The authors declare that the research was conducted in the absence of any commercial or financial relationships that could be construed as a potential conflict of interest.
We thank Jesús Alonso-Tapia, Andrés Losada, María Márquez, Ernesto Panadero, and Pei-Chun Shih, for facilitating the databases. This research was supported by the Ministerio de Economía y Competitividad of Spain (project reference: PSI2013-45513-P) and by the Comunidad de Madrid (Spain), Programa de atracción de talento (project reference: 2016-T3/SOC-1544).
Debray, T. P., Moons, K. G., van Valkenhoef, G., Efthimiou, O., Hummel, N., Groenwold, R. H., et al. (2015). Get real in individual participant data (IPD) meta-analysis: a review of the methodology. Res. Synthes. Methods 6, 293–309. doi: 10.1002/jrsm.1160
Jacobson, N. S., and Truax, P. (1991). Clinical significance: a statistical approach to defining meaningful change in psychotherapy research. J. Consult. Clin. Psychol. 59, 12–19. doi: 10.1037/0022-006X.59.1.12
Losada, A., Márquez-González, M., Romero-Moreno, R., Mausbach, B. T., López, J., Fernández-Fernández, V., et al. (2015). Cognitive–behavioral therapy (CBT) versus acceptance and commitment therapy (ACT) for dementia family caregivers with significant depressive symptoms: results of a randomized clinical trial. J. Consult. Clin. Psychol. 83, 760–762. doi: 10.1037/ccp0000028
Losada, A., de los Angeles Villareal, M., Nuevo, R., Márquez-González, M., Salazar, B. C., Romero-Moreno, R., et al. (2012). Cross-cultural confirmatory factor analysis of the CES-D in Spanish and Mexican dementia caregivers. Span. J. Psychol. 15, 783–792. doi: 10.5209/rev_SJOP.2012.v15.n2.38890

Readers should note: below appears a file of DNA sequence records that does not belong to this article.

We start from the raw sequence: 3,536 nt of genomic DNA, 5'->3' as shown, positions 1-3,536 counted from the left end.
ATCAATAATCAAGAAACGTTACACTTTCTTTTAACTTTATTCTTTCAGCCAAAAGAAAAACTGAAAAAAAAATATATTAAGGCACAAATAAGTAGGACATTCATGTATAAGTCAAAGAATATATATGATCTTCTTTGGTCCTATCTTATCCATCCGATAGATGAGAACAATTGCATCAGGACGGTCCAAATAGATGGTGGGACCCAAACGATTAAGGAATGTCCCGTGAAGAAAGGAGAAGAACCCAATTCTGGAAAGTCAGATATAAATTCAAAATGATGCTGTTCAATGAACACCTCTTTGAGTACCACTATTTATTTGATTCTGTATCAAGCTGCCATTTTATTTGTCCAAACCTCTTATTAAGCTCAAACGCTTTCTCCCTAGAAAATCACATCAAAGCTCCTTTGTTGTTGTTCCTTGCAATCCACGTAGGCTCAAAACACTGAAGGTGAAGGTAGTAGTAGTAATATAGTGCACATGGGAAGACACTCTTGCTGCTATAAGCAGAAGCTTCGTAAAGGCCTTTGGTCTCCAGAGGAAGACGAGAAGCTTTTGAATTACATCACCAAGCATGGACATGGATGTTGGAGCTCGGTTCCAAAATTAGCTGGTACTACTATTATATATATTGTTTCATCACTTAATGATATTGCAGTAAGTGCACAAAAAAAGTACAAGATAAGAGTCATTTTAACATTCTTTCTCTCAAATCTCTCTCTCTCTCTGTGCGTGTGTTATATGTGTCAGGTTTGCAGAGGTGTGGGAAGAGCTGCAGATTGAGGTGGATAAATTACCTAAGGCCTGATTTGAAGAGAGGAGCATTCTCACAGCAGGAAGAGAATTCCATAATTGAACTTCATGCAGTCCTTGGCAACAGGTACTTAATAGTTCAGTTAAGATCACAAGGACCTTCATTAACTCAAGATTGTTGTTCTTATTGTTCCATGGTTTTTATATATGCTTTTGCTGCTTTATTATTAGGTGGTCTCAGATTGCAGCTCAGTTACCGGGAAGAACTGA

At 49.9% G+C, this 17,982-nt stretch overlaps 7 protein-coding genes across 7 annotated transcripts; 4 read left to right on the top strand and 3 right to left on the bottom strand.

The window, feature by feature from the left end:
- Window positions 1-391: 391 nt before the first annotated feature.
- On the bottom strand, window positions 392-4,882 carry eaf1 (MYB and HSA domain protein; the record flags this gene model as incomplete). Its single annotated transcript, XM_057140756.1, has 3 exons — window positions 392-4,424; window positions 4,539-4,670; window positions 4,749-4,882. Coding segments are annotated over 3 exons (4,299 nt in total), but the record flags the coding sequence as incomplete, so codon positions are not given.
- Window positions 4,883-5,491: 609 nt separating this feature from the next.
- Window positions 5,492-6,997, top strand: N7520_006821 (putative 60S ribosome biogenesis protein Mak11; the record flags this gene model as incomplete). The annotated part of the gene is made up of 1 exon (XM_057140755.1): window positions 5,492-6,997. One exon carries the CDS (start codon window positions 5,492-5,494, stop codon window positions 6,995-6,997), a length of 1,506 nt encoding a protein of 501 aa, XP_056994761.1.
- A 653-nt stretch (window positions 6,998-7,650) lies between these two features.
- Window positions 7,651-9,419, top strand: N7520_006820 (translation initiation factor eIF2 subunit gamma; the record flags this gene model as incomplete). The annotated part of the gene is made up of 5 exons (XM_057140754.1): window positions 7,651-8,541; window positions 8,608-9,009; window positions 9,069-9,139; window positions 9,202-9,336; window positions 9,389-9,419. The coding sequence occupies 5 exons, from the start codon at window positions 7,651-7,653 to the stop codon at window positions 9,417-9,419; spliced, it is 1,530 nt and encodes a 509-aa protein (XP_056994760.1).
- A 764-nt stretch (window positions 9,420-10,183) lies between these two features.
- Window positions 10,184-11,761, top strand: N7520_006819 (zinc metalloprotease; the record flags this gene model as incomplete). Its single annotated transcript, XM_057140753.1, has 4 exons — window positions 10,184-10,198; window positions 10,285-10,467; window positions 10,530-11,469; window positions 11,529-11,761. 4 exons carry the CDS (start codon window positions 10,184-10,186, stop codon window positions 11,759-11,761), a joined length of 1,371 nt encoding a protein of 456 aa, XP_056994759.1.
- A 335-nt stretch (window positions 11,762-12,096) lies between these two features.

Panadero, E., Alonso-Tapia, J., and Huertas, J. A. (2012). Rubrics and self-assessment scripts effects on self-regulation, learning and self-efficacy in secondary education. Learn. Individ. Differ. 22, 806–813. doi: 10.1016/j.lindif.2012.04.007
R Core Team (2017). Foreign: Read Data Stored by ‘Minitab’, ‘S’, ‘SAS’, ‘SPSS’, ‘Stata’, ‘Systat’, ‘Weka’, ‘dBase’,…. R package version 0.8-69. Available online at: https://cran.r-project.org/package=foreign
Revelle, W. (2017). Psych: Procedures for Psychological, Psychometric, and Personality Research. R package version 1.7.8. Available online at: https://cran.r-project.org/package=psych
Tibshirani, R., and Leisch, F. (2017). Bootstrap: Functions for the Book “An Introduction to the Bootstrap”. R package version 2017.2. Available online at: https://cran.r-project.org/package=bootstrap
Keywords: bootstrap, individual change, reliable change, significant change, psychometric properties, meta-analysis
Citation: Botella J, Blázquez D, Suero M and Juola JF (2018) Assessing Individual Change Without Knowing the Test Properties: Item Bootstrapping. Front. Psychol. 9:223. doi: 10.3389/fpsyg.2018.00223
Received: 30 October 2017; Accepted: 09 February 2018;
Published: 13 March 2018.
Edited by:Holmes Finch, Ball State University, United States
Reviewed by:Paul T. Barrett, Advanced Projects R&D Ltd., New Zealand
Avi Allalouf, National Institute for Testing and Evaluation (NITE), Israel
Copyright © 2018 Botella, Blázquez, Suero and Juola. This is an open-access article distributed under the terms of the Creative Commons Attribution License (CC BY). The use, distribution or reproduction in other forums is permitted, provided the original author(s) and the copyright owner are credited and that the original publication in this journal is cited, in accordance with accepted academic practice. No use, distribution or reproduction is permitted which does not comply with these terms.
*Correspondence: Juan Botella, firstname.lastname@example.org